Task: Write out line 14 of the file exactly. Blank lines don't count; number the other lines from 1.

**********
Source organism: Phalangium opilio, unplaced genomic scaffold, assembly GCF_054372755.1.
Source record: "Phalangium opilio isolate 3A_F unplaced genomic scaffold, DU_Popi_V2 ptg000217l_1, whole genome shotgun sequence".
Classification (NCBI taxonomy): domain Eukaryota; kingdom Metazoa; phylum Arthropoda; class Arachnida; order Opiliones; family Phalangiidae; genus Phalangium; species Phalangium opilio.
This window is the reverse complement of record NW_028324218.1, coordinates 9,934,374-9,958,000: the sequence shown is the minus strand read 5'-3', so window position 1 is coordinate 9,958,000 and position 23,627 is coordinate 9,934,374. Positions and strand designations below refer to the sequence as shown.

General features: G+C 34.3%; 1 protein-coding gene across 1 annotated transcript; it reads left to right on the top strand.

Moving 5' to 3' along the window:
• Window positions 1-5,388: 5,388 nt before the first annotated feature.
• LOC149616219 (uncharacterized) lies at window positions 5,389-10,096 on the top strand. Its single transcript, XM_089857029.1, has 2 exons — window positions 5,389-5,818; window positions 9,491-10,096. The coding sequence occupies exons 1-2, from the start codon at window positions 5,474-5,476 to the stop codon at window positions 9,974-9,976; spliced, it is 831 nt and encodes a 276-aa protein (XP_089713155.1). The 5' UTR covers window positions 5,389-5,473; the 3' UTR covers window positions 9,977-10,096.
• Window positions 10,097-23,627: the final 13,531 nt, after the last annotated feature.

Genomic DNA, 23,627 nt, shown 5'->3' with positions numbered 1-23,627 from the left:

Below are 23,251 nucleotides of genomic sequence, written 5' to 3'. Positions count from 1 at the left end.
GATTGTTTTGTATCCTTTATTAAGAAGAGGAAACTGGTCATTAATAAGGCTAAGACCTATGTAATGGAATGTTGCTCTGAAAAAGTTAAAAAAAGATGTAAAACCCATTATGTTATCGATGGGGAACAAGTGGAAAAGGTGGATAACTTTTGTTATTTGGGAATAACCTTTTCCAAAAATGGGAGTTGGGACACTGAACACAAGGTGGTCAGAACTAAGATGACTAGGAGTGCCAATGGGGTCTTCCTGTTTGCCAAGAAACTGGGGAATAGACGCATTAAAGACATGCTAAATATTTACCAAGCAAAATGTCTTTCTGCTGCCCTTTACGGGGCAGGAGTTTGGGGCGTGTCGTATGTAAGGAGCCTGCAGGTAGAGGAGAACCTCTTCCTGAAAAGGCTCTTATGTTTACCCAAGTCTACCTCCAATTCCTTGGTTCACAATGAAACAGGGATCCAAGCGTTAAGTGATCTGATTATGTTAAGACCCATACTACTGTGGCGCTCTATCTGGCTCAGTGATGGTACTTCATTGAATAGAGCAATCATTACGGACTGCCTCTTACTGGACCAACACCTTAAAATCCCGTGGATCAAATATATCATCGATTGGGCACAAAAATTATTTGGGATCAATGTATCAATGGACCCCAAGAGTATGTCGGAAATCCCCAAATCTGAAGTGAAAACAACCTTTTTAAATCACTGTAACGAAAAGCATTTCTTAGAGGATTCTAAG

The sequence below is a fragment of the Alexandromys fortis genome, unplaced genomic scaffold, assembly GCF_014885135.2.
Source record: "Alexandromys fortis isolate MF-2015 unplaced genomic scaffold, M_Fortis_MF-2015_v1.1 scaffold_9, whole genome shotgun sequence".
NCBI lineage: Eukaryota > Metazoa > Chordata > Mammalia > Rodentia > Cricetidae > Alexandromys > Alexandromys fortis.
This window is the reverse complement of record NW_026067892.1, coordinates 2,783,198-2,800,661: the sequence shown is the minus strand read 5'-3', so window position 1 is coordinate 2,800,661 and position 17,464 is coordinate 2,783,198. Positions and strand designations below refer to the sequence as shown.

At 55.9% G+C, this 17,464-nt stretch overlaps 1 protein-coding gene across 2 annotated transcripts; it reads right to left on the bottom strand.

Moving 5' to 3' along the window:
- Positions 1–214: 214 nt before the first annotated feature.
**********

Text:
Source record: "Alexandromys fortis isolate MF-2015 unplaced genomic scaffold, M_Fortis_MF-2015_v1.1 scaffold_9, whole genome shotgun sequence".